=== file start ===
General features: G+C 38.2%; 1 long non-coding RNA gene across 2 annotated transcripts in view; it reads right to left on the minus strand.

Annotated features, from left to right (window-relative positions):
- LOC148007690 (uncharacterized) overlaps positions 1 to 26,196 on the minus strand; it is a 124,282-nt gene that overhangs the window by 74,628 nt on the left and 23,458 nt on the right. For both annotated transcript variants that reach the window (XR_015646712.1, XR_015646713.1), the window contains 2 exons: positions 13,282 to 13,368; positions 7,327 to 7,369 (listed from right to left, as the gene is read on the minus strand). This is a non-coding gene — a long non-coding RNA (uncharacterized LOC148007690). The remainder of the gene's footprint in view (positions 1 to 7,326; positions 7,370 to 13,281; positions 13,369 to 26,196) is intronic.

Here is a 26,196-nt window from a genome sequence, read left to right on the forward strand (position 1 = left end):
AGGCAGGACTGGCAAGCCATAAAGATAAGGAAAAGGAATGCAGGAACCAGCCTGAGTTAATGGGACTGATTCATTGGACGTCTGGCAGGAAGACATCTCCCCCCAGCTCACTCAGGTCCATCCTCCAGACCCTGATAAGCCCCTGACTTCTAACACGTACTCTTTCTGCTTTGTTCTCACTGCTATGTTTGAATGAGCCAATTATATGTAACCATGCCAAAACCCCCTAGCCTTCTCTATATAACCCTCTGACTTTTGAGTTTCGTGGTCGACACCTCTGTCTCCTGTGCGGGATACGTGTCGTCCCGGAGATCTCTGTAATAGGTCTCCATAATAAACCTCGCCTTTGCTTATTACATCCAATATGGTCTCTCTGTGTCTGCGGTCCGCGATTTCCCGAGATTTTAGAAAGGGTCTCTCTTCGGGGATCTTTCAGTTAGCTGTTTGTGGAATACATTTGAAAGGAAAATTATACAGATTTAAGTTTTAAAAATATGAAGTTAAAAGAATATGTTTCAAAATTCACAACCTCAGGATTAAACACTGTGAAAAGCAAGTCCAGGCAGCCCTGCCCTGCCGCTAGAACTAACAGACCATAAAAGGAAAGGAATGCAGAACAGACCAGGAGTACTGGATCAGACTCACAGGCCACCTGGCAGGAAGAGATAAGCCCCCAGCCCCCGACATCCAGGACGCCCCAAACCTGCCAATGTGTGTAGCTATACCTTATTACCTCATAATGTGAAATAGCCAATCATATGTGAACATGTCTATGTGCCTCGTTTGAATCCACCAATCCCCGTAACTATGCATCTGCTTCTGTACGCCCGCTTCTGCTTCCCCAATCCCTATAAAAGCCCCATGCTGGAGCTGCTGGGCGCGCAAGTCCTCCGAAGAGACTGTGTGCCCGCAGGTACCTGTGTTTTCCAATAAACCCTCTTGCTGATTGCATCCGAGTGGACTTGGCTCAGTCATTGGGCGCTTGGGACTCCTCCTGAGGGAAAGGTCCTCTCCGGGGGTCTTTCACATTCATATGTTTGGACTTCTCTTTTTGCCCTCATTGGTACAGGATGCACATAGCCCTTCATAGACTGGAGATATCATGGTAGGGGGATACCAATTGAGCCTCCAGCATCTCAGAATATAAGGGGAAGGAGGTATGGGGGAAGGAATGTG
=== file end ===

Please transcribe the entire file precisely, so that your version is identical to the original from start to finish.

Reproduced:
General features: G+C 38.2%; 1 long non-coding RNA gene across 2 annotated transcripts in view; it reads right to left on the minus strand.

Annotated features, from left to right (window-relative positions):
- LOC148007690 (uncharacterized) overlaps positions 1 to 26,196 on the minus strand; it is a 124,282-nt gene that overhangs the window by 74,628 nt on the left and 23,458 nt on the right. For both annotated transcript variants that reach the window (XR_015646712.1, XR_015646713.1), the window contains 2 exons: positions 13,282 to 13,368; positions 7,327 to 7,369 (listed from right to left, as the gene is read on the minus strand). This is a non-coding gene — a long non-coding RNA (uncharacterized LOC148007690). The remainder of the gene's footprint in view (positions 1 to 7,326; positions 7,370 to 13,281; positions 13,369 to 26,196) is intronic.

Here is a 26,196-nt window from a genome sequence, read left to right on the forward strand (position 1 = left end):
AGGCAGGACTGGCAAGCCATAAAGATAAGGAAAAGGAATGCAGGAACCAGCCTGAGTTAATGGGACTGATTCATTGGACGTCTGGCAGGAAGACATCTCCCCCCAGCTCACTCAGGTCCATCCTCCAGACCCTGATAAGCCCCTGACTTCTAACACGTACTCTTTCTGCTTTGTTCTCACTGCTATGTTTGAATGAGCCAATTATATGTAACCATGCCAAAACCCCCTAGCCTTCTCTATATAACCCTCTGACTTTTGAGTTTCGTGGTCGACACCTCTGTCTCCTGTGCGGGATACGTGTCGTCCCGGAGATCTCTGTAATAGGTCTCCATAATAAACCTCGCCTTTGCTTATTACATCCAATATGGTCTCTCTGTGTCTGCGGTCCGCGATTTCCCGAGATTTTAGAAAGGGTCTCTCTTCGGGGATCTTTCAGTTAGCTGTTTGTGGAATACATTTGAAAGGAAAATTATACAGATTTAAGTTTTAAAAATATGAAGTTAAAAGAATATGTTTCAAAATTCACAACCTCAGGATTAAACACTGTGAAAAGCAAGTCCAGGCAGCCCTGCCCTGCCGCTAGAACTAACAGACCATAAAAGGAAAGGAATGCAGAACAGACCAGGAGTACTGGATCAGACTCACAGGCCACCTGGCAGGAAGAGATAAGCCCCCAGCCCCCGACATCCAGGACGCCCCAAACCTGCCAATGTGTGTAGCTATACCTTATTACCTCATAATGTGAAATAGCCAATCATATGTGAACATGTCTATGTGCCTCGTTTGAATCCACCAATCCCCGTAACTATGCATCTGCTTCTGTACGCCCGCTTCTGCTTCCCCAATCCCTATAAAAGCCCCATGCTGGAGCTGCTGGGCGCGCAAGTCCTCCGAAGAGACTGTGTGCCCGCAGGTACCTGTGTTTTCCAATAAACCCTCTTGCTGATTGCATCCGAGTGGACTTGGCTCAGTCATTGGGCGCTTGGGACTCCTCCTGAGGGAAAGGTCCTCTCCGGGGGTCTTTCACATTCATATGTTTGGACTTCTCTTTTTGCCCTCATTGGTACAGGATGCACATAGCCCTTCATAGACTGGAGATATCATGGTAGGGGGATACCAATTGAGCCTCCAGCATCTCAGAATATAAGGGGAAGGAGGTATGGGGGAAGGAATGTG